When I spoke, Peterson was paying attention, McDowell was looking at his papers and scribbling some notes, and Copeland was leaning back in his chair.

11:53 PM, February 07, 2008  
Blogger Delaware Watch said...

One of Galileo's claims the Holy Inquisition found objectionable was that the moon had mountains jutting up from its surface. To the Holy Inquisitors this was blasphemous since it entailed that the unfallen worlds of the heavens were created imperfectly; they were not perfect spheres. Galileo invited them to look through his crude telescope and see the mountains for themselves.

That's what you did, Tom. You asked McDowell's Inquisition to look at the facts themselves.

In Galileo's case the Inquisitors refused to look at the moon through his telescope because, they said, the Devil might deceive them and make it appear as though there were mountains on the moon. Besides, they didn't need to look. They had the Bible and Plato and that was all they needed to know they were correct.

I hope you get a better hearing than Galileo, Tom. If you don't, if this turns out to be a kangaroo committee, it will be because the are relying on the unholy writ of Delmarva Power's interests as dogma.

11:58 PM, February 07, 2008  
Anonymous Anonymous said...

Great work Tom. Sounds like we need to start getting House members on the record about the House Concurrent Resolution 38

1:12 AM, February 08, 2008  
Anonymous Anonymous said...

Well done, Tommy. And that comparison to Galileo by Dana is priceless.

Both are exactly on point.

3:40 AM, February 08, 2008  
Blogger Unknown said...

So what did you have to do to get on McDowell's "A list." I know his staffer was calling around to those who regularly speak. After he went through his "A list" he said "we've gone through the list" and was going to close the hearing! Doing this, he shut out the regular folks who had come and signed up and was only going to allow his selected few to speak. If that's a public hearing, we've got problems here... what a farce.

And it was good to hear the Delaware Nurse's Assoc. is onto the health problems associated with coal.

My take on the evening was a little different, to say the least:

And the News Journal is silent about it...

Carol A. Overland
MN Utility Regulatory Attorney

10:45 AM, February 08, 2008  
Blogger Tom Noyes said...

I wasn't on McDowell's A list or any list at all, even though I had emailed earlier in the week to ask to be put on the agenda.

I was allowed to make a presentation when Pat Gearity stood and asked if I could speak in her turn. McDowell wasn't happy with the way I got shoehorned into the proceedings.

Jeff Montgomery, the News Journal reporter, headed downstairs at some point. From his article, one could get the impression that the public was evenly divided. But you may have noticed that wind power opponents were front loaded on the speakers' list.

10:56 AM, February 08, 2008  
Anonymous Anonymous said...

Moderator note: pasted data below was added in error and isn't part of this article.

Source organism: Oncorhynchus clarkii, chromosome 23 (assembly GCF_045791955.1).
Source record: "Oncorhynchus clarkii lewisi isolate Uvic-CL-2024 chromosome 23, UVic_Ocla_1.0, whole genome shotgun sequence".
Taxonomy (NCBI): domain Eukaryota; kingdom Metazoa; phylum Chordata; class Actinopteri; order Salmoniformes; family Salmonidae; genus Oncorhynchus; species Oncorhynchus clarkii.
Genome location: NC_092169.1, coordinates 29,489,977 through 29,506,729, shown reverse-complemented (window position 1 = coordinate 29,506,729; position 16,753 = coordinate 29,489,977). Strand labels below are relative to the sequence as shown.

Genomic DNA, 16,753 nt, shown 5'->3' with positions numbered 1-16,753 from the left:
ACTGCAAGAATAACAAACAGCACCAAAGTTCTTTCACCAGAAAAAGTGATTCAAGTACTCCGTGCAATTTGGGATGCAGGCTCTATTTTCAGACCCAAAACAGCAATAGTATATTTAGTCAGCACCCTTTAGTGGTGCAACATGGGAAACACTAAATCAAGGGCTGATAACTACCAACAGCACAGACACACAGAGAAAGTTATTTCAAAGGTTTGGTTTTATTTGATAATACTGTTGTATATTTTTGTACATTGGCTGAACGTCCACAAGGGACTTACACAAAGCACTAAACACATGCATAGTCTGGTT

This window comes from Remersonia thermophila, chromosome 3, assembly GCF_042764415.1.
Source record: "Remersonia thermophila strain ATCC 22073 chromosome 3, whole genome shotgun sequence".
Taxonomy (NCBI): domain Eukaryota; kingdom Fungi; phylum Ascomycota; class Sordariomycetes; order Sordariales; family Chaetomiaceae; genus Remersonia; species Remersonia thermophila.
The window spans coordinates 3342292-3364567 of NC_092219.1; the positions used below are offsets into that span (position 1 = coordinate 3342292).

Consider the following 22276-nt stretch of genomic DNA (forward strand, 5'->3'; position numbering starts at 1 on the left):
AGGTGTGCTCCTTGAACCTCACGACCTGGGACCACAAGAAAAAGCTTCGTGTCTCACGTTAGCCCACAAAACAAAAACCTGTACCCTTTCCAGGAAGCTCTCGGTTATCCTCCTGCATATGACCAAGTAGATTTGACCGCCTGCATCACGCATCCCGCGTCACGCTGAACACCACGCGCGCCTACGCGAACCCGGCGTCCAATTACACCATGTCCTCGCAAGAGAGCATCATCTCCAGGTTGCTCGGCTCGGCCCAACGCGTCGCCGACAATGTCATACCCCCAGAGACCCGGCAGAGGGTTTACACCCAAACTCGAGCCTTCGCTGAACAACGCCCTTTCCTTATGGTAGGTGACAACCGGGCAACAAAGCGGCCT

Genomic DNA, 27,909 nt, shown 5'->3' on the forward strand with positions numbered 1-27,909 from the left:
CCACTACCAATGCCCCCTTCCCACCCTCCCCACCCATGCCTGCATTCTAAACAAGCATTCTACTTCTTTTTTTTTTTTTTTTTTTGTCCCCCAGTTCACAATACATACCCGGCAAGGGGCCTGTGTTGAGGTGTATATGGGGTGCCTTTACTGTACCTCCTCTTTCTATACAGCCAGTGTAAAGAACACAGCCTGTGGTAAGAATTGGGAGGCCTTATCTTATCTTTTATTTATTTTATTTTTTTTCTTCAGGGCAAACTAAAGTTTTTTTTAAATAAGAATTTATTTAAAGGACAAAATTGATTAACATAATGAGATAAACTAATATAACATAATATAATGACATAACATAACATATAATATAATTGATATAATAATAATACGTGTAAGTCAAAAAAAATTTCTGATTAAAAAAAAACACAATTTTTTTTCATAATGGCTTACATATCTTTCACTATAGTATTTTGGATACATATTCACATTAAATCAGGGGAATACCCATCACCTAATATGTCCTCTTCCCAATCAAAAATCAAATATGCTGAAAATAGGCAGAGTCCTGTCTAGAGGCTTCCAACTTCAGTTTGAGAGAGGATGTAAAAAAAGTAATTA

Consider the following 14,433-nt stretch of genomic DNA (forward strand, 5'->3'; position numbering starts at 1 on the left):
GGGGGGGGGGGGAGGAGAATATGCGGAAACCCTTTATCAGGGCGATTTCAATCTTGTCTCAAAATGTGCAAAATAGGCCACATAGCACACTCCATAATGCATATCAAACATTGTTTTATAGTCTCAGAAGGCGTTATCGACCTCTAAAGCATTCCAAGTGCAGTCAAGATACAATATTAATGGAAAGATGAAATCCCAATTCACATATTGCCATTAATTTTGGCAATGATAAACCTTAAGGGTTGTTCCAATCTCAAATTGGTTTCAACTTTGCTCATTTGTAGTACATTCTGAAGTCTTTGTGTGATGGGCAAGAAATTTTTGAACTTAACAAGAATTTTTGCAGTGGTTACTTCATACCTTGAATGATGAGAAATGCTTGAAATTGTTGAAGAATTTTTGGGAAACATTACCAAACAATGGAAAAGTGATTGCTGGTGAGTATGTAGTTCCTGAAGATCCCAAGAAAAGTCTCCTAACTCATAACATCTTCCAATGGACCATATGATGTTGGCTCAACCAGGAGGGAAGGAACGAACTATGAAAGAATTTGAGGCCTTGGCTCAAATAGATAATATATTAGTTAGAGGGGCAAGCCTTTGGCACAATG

Well, the announcement of the meeting's protocal was clear: get on the list ahead of time or you may not get a chance to speak due to time constraints.
Governor Peterson and Chad Tolman were the first speakers then good old (and extraordinarily frumpy) Ed Ratledge was second ~ heavy on the RAT ~ he is a useless tool who was bragging about his seat on DEFAC ~whoopee.

The folks who used up their precious minutes complaining that this was a set up put my teeth on edge. I guess it was useful because it did make it into the paper.

I read it that Montgomery didn't even present it as an evenly split crowd, IMHO. He quoted pretty much each of the few people who voiced objections to the PPA's going forward and not much at all from those thirty some who favored the PPA's going forward.

There were a few speakers who stood out. Frieda Berryhill: because she presented a body of information that directly countered some of the lies being told about wind farms world wide.

And Tom Noyes, of course. Many echoed what I said about the Enron-like set up we are subjected to by the de-reg aggreement. I asked that they revisit regulating the utility and that they all reveal what financial interests they have in any of these PEPCO entities.

A lady named Nancy Feichtl was extremely powerful. I am going to put her comments online ASAP.

Allen Muller also gave a great presentation because it was so historically grounded with the mess these people have been making .

I am at a loss as to why Willet Kempton did not appear while his fellow UD faculty, Charles Boncelet did (tool that he is).

To be fair, Tom, Pat Garrity spoke for Nick DiPasquale early on. When we realized at the break that you hadn't gotten onto the pre-prepared list she offered you her spot and wanted the chance to speak later on. It was aleady 9:30 and my sense of McDowell's hesitation concerned his trying to tell her that she may not get the chance to speak later on because of the time constraints which she then said ok to.

I am going to read the above link now. It sounds like something that needs to be posted on the Delaware blogs.

6:28 PM, February 08, 2008  
Anonymous Anonymous said...

A seldom mentioned fact is that with or without the BWW project, the SOS customer faces additional costs to meet Delaware's 20% renewable standards by 2019. At $4-5 current premium for onshore wind that's normalized costs per month for 1000 kwh user to 2038 of:
$5 at 3% = $6.22
$5 at 2.5% = $5.69
$4 at 3.6% = $5.53
$4 at 3% = $4.97
(aren't spreadsheets grand)
The premium between 5% and 25% offer by WGES has bounced from $4 to $5 to $4/month recently as their new 2008 offer was posted, and prices went up 3.6% (13.9 to 14.4 100% wind).
To hold the line to these costs, spreading BWW to Delmarva retail would remove any additional costs due to the purchace of more than the 17.995% required by SB-19.

Now, Hocker/Copeland et al want to follow DPL montra and spread project to ALL DE including DMEC and Co-op. They were allowed to opt out of SB-19 requiments. Industry was exempt. This accomplishes nothing in the way of cutting SOS rate costs and provides even less SOS price stability. It drops BWW from 7-10% of SOS power to 3-5%. That remaining 12.995-14.995% still has to come from somewhere.

3:01 PM, February 10, 2008